In defense of rap rock. Seriously, this is a defense of rap rock.

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Sept. 9 2011 2:46 PM

In Defense of Rap Rock

The only thing from the '90s no one has nostalgia for.

Lil Wayne. Click image to expand.
Lil Wayne's 2010 attempt at rap rock was widely scorned

The dream of the '90s is still alive, or so we've often been told this year. It's not just that Nirvana's Nevermind turns 20 this month, with reissues and remaster jobs expected on multiple formats. (Does corporate rock's repackaging mania still suck, or what?) Nostalgia for the period is also being carried aloft by news of the resurrection of Beavis & Butt-Head, as well as the reemergence of indie rock personas on the level of Stephen Malkmus and Beck. Even as Portlandia makes gentle fun of that city's '90s-in-amber quality, one of its frontline stars, the ex-Sleater-Kinney guitarist Carrie Brownstein, is about to celebrate a musical resurgence of her own. Her new band, Wild Flag, is a supergroup comprised of alt-heroines from the '90s riot grrrl circuit.

But our celebration of cultural touchstones that never lost their cachet in the first place has obscured a parallel development, which is that this has been a fantastic year for rap rock, that genre not even the most sentimental '90s enthusiast has mourned. Rap rock's legacy as one of that decade's most famous culture failures is borne out by the continued, casual abuse it still receives on a regular basis. Last week's release of Lil Wayne's Tha Carter IV is an instructive example. It's old news that almost everyone hated Rebirth, Wayne's 2010 attempt at rap rock, but his new, more traditional-sounding album gave critics another opportunity to heap scorn on its predecessor. And no one could resist. "Misguided," remembers Billboard. "Disastrous," says the Washington Post. One of "last year's duo of disappointments" from Wayne, says Pitchfork.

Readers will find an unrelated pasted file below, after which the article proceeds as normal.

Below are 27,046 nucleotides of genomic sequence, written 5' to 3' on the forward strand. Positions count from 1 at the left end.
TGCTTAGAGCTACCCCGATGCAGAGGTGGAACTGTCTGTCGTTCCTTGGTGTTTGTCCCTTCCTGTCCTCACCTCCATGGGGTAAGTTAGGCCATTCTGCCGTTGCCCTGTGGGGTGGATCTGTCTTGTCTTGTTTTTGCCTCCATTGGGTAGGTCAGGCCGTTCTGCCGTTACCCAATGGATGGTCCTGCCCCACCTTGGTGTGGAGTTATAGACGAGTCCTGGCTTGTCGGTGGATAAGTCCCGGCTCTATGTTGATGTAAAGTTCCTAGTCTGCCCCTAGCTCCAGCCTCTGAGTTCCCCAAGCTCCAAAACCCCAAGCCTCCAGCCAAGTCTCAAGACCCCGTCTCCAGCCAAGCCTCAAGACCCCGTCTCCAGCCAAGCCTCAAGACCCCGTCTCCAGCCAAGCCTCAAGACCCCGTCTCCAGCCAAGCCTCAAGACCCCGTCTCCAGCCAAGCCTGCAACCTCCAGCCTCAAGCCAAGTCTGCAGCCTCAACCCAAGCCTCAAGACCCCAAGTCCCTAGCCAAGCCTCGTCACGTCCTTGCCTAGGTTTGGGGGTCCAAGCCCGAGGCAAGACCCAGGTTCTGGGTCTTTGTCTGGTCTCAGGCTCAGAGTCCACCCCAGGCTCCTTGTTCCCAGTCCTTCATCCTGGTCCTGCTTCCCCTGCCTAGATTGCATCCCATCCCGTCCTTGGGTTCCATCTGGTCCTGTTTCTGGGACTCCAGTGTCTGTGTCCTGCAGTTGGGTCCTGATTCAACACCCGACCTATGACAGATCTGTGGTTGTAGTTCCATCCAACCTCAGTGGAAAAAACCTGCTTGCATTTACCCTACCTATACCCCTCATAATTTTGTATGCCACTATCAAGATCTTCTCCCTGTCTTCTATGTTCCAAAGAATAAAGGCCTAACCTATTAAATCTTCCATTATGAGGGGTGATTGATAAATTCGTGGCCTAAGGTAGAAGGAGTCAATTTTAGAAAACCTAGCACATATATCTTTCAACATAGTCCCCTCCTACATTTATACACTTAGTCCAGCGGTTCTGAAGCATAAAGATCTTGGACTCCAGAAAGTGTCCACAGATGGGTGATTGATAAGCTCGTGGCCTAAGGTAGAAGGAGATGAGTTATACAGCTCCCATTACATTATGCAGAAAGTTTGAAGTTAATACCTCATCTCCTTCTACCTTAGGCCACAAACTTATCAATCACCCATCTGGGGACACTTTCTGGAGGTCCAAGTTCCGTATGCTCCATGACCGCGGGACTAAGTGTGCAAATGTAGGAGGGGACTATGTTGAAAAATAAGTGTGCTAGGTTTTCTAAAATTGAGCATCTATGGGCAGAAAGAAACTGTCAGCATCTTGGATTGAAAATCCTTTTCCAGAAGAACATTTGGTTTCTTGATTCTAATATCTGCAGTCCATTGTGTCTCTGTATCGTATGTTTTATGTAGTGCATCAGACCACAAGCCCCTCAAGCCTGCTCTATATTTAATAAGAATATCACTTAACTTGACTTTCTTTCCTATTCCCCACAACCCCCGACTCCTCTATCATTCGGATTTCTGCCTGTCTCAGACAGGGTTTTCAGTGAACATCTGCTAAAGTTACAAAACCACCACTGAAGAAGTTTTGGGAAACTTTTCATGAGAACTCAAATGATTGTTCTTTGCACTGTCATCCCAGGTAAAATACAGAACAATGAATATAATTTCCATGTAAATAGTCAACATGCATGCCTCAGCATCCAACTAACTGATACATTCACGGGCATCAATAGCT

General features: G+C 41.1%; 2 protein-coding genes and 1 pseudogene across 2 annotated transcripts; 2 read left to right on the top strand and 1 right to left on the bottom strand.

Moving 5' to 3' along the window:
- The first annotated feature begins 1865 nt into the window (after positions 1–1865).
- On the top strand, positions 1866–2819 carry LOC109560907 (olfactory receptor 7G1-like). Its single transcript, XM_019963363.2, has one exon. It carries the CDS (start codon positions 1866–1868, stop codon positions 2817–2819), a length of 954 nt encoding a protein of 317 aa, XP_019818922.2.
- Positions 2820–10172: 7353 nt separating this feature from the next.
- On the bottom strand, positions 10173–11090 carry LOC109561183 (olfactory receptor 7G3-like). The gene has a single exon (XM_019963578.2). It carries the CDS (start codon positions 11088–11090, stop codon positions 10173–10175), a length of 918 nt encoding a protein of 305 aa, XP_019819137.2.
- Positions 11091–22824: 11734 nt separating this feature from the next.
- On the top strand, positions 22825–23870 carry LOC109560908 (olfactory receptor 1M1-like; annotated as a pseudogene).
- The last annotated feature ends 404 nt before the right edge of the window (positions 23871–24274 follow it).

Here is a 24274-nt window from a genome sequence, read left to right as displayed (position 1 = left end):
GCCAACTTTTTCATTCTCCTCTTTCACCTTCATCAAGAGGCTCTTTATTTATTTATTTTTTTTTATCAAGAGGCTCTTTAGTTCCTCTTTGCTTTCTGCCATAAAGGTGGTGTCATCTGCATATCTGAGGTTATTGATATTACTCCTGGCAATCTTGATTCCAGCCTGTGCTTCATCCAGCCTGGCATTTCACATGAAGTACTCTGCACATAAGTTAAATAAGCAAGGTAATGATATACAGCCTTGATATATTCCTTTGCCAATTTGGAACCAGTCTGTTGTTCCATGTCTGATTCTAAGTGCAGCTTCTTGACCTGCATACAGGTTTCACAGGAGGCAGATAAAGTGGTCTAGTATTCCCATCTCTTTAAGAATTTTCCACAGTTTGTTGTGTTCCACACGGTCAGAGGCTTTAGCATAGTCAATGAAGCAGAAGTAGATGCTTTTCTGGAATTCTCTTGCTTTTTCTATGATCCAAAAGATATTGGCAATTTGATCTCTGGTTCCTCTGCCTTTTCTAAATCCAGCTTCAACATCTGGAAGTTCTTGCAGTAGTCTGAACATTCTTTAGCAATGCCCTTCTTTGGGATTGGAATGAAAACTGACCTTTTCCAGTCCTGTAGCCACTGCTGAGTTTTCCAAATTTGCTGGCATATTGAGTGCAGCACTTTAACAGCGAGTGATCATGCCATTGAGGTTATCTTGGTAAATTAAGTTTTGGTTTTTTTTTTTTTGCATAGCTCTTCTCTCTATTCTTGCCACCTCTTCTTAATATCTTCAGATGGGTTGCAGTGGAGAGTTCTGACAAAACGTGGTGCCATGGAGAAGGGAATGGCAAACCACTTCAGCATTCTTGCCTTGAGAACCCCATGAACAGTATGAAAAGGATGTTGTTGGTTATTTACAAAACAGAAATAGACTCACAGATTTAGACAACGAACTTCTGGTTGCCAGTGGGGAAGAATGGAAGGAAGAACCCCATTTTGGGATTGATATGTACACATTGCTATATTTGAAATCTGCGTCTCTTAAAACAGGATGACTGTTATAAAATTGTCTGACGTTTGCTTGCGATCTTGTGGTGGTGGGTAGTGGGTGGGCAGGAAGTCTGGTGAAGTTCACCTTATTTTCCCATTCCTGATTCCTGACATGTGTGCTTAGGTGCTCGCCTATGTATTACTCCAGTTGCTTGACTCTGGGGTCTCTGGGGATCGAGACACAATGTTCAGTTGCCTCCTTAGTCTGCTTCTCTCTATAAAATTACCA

The environment is so forbidding for would be rap-rockers, it's a wonder anyone keeps trying to square the circle. But try they do—and, this year, a few artists have successfully shifted our perceptions. The first rap-rock surprise of 2011, the "Wugazi" mixtape, was a mashup of uncommon insight and focus, wedding vintage verses by Wu-Tang Clan members to instrumental tracks from Fugazi songs for over 40 minutes. This summer's other, more important announcement of rap rock's renewed aesthetic integrity was the original album Exmilitary by the new Sacramento band Death Grips. The band's coupling of contemporary avant-rock techniques with underground rap sonics feels like something that should have been done a long time ago. Perhaps it's because rap rock has been considered such toxic ground that no one had quite discovered this hybrid strain until now.

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Elsewhere, you can hear Vernon Reid's thrilling lead guitar snaking its way through the chorus of "W.A.R.," the title track from Pharoahe Monche's new album, and with none of the awkwardness you may recall from Living Colour's attempts to integrate rap into their metal grind back in the day. On All 6s and 7s, the new album from Tech N9ne, two members of the Deftones drop by to contribute a hook during "If I Could." Tech, a storied speed-rapper, is rarely heard enunciating as deliberately as he does over this rock beat. But because the regret-tinged mood of his lyrics line up with the woeful power chords, it works.